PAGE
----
When my oldest child was in preschool testing the theory of gravity and making me insane with worry that he’d break all his bones, and my twins were babies who I lugged around in those car carrying seats, building biceps to rival Linda Hamilton’s, one of my friends – whose children are older than mine – used to tell me with a snide expression, “Just wait. It doesn’t get easier. It gets harder!”
My reaction to her was always the same. I plugged my ears and alternated between humming show tunes and reciting my then-mantra, “I don’t want to know. I’m barely surviving now. I don’t want to know. I don’t hear you.”
Now I know. And would I were still ignorant, sticky in baby mush, stepping on Cheerios.
My oldest son, light years away from preschool, is on a mission to age me, and he’s succeeding. First of all, he’s girl crazy, and I don’t know about you, but 10 seems mighty young for such ridiculousness. Second of all, he’s become this disrespectful, uncommunicative … thing … almost overnight. I was sure I had at least another year before pre-pubescence plucked me from the field of innocence and clunked me down into that of teenage-hood, but – again, my friend warned me and I didn’t listen – the teenage years start earlier these days … with the addition of that double digit, and it doesn’t matter one iota whether I’m ready for it or not.
Thankfully, our twins – who just turned seven – and our youngest, who is four and a half – are still recognizable to me. So far, I have only to deal with the hot and cold attitude of the 10 year old. He who can’t be bothered to say hello to me at his gymnastics meet until he wants me to buy something. He who may or may not give me a hug/kiss goodnight and who is just as likely to tell me I’ve got bad breath, go away, as he is to ask me the next morning if he can use my hair gel.
Compounded by these perhaps premature but normal signs of adolescence is the fact of his adoption. My husband and I are never entirely sure how much of what he does is the apple not falling far from our tree –vs—some genetic predisposition we lay no claim to, or some early trauma in his first two and half years of life in a Russian orphanage.
We do know that, as a baby, he was given sugar water and sweetened iced tea to sate his hunger because there wasn’t enough food.
We do know that it took him months after we brought him home to stop hording the food and trinkets we gave him.
We know that some people have a hard time pronouncing his name, and we wonder if we should have renamed him something American sounding.
We know that in spite of his muscular physique, he feels self-conscious about being small.
I imagine he tires of hearing how much his younger brother looks like Dad and of hearing for the umpteenth time some twins’ in utero story.
I imagine he wonders who his birth parents are and why they abandoned him.
I myself was raised by my mother’s parents, as she was only seventeen when she had me. My own birth father – nineteen and entirely self-absorbed as young people tend to be – married my mother but the only thing he gave her was his last name so I wouldn’t be a bastard. After their civil ceremony, he made tracks for the West Coast, became a cowboy, and left me to the dysfunctions of my mother’s side of the family. I didn’t meet him until I was 16 years old, but as I grew up, he sent colorful letters of cougars coming down mountainsides and shotguns standing ready at the cabin door (a cabin he made with his bare hands, hewing logs and sliding them down the hillside, chinking the spaces in between with mud and water from the British Columbian creekbed.)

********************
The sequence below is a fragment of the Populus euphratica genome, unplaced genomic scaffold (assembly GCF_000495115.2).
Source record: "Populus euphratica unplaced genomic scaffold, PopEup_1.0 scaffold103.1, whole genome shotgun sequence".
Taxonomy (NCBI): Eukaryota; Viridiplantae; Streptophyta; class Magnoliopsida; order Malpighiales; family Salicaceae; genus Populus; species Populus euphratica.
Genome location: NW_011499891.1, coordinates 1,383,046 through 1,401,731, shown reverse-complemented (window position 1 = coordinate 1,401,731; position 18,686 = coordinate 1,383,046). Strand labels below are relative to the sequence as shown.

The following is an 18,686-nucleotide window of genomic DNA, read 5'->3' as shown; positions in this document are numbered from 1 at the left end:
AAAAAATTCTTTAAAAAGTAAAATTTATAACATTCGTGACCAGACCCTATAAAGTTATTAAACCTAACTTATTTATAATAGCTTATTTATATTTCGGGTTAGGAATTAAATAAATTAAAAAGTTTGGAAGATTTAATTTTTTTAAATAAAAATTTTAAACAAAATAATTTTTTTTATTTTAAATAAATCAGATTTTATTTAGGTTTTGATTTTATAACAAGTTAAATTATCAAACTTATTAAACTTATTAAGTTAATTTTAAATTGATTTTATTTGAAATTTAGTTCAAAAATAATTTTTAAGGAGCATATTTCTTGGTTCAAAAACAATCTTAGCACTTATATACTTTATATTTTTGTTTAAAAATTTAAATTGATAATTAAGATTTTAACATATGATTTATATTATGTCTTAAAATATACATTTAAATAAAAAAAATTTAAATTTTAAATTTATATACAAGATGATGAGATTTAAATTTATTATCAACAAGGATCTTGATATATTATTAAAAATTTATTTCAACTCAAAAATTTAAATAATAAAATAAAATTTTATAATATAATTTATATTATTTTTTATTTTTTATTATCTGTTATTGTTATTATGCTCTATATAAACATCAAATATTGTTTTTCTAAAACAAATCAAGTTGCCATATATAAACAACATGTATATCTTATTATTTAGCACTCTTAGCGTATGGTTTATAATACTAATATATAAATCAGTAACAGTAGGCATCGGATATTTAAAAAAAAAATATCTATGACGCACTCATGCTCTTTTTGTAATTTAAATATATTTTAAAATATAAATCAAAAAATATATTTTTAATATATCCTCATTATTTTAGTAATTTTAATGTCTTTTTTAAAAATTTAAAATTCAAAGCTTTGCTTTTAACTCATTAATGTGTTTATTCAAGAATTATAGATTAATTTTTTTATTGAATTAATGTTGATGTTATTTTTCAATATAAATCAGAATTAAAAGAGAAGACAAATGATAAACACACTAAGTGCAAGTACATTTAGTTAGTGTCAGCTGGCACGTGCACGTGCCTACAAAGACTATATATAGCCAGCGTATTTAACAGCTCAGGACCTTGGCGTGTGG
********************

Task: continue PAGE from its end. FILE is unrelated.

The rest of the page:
I didn’t have a father. I had a hero, a god, a myth. When I was 14 and read Edith Hamilton’s mythology book for freshman English, I related to those children whose fathers had come down from the heavens for a roll in the hay, leaving a fatherless baby behind – a baby who’d wonder about her heritage, a baby who’d wish to be normal like everyone else.
So I sort of get it when our oldest son wonders who he is and where he came from. But it doesn’t mean I know what to do when he acts out as he’s doing now. I was too much of a people pleaser in my younger days for the antics he’s pulling.
Every day, it’s something.
Either he lied to us about his homework, became too wild on the playground, snooped around in the house and took something that didn’t belong to him.
Our friends and the experts tell us to spend more time with him, to pay him more attention, to make sure he’s secure in our love for him.
But since he’s pushing our buttons, that’s not what his father and I want to do. We want to give him a swift kick in the pants. We want to send him to his room. We want him to control his impulsive behavior so we’re not embarrassed. We want him to self-regulate so we don’t have to constantly check our own anger at the door before confronting him.
We want, gulp, all of this to be easier.
I no longer boast biceps from curling infant carrier seats, and I no longer wake up at 6:00 a.m. to the persistent squeak of crib coils under jumping baby feet, but I am strong and tired for other reasons … inextricable reasons that promise to keep me fettered for far more than 18 years … yes, now I know what my friend meant when she said it got harder. The older they get, the less control you have over what they do. Our kids need us as much – or more – when they’re older than they did when they were younger. It’s just that the old bag of tricks doesn’t work anymore.
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Category: Busy in Bristow